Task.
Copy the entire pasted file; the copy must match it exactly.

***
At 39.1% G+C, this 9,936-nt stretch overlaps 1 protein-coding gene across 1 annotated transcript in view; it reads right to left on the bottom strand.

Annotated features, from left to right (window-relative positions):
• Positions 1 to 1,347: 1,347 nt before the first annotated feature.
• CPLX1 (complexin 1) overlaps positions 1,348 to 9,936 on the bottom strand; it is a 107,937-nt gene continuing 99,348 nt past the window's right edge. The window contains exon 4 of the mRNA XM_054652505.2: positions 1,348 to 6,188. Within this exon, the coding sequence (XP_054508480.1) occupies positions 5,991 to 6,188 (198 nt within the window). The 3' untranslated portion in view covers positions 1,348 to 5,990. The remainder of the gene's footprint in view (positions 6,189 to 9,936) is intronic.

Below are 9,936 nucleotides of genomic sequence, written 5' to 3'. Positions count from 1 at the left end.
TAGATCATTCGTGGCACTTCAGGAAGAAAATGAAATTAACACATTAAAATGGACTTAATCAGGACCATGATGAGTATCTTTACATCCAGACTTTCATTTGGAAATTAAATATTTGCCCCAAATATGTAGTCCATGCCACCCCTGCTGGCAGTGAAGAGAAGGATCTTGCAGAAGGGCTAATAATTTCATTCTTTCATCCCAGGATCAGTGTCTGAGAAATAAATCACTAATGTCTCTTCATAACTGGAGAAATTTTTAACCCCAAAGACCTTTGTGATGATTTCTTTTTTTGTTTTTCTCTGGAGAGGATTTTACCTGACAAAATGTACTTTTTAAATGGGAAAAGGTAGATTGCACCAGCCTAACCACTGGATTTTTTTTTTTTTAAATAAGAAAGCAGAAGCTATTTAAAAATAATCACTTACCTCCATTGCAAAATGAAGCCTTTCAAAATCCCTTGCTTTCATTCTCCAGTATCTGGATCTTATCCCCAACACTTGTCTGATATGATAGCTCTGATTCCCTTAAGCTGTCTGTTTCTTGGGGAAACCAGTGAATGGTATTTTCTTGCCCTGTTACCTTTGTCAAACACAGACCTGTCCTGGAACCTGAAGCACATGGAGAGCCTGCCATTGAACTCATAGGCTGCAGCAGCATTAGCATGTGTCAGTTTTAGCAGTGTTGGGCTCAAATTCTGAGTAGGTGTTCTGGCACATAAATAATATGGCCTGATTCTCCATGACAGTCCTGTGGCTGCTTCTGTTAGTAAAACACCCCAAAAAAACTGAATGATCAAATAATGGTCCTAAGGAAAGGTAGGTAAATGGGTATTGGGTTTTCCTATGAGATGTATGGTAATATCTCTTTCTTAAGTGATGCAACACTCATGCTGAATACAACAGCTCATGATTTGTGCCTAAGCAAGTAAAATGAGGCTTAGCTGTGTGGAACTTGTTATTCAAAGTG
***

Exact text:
At 39.1% G+C, this 9,936-nt stretch overlaps 1 protein-coding gene across 1 annotated transcript in view; it reads right to left on the bottom strand.

Annotated features, from left to right (window-relative positions):
• Positions 1 to 1,347: 1,347 nt before the first annotated feature.
• CPLX1 (complexin 1) overlaps positions 1,348 to 9,936 on the bottom strand; it is a 107,937-nt gene continuing 99,348 nt past the window's right edge. The window contains exon 4 of the mRNA XM_054652505.2: positions 1,348 to 6,188. Within this exon, the coding sequence (XP_054508480.1) occupies positions 5,991 to 6,188 (198 nt within the window). The 3' untranslated portion in view covers positions 1,348 to 5,990. The remainder of the gene's footprint in view (positions 6,189 to 9,936) is intronic.

Below are 9,936 nucleotides of genomic sequence, written 5' to 3'. Positions count from 1 at the left end.
TAGATCATTCGTGGCACTTCAGGAAGAAAATGAAATTAACACATTAAAATGGACTTAATCAGGACCATGATGAGTATCTTTACATCCAGACTTTCATTTGGAAATTAAATATTTGCCCCAAATATGTAGTCCATGCCACCCCTGCTGGCAGTGAAGAGAAGGATCTTGCAGAAGGGCTAATAATTTCATTCTTTCATCCCAGGATCAGTGTCTGAGAAATAAATCACTAATGTCTCTTCATAACTGGAGAAATTTTTAACCCCAAAGACCTTTGTGATGATTTCTTTTTTTGTTTTTCTCTGGAGAGGATTTTACCTGACAAAATGTACTTTTTAAATGGGAAAAGGTAGATTGCACCAGCCTAACCACTGGATTTTTTTTTTTTTAAATAAGAAAGCAGAAGCTATTTAAAAATAATCACTTACCTCCATTGCAAAATGAAGCCTTTCAAAATCCCTTGCTTTCATTCTCCAGTATCTGGATCTTATCCCCAACACTTGTCTGATATGATAGCTCTGATTCCCTTAAGCTGTCTGTTTCTTGGGGAAACCAGTGAATGGTATTTTCTTGCCCTGTTACCTTTGTCAAACACAGACCTGTCCTGGAACCTGAAGCACATGGAGAGCCTGCCATTGAACTCATAGGCTGCAGCAGCATTAGCATGTGTCAGTTTTAGCAGTGTTGGGCTCAAATTCTGAGTAGGTGTTCTGGCACATAAATAATATGGCCTGATTCTCCATGACAGTCCTGTGGCTGCTTCTGTTAGTAAAACACCCCAAAAAAACTGAATGATCAAATAATGGTCCTAAGGAAAGGTAGGTAAATGGGTATTGGGTTTTCCTATGAGATGTATGGTAATATCTCTTTCTTAAGTGATGCAACACTCATGCTGAATACAACAGCTCATGATTTGTGCCTAAGCAAGTAAAATGAGGCTTAGCTGTGTGGAACTTGTTATTCAAAGTG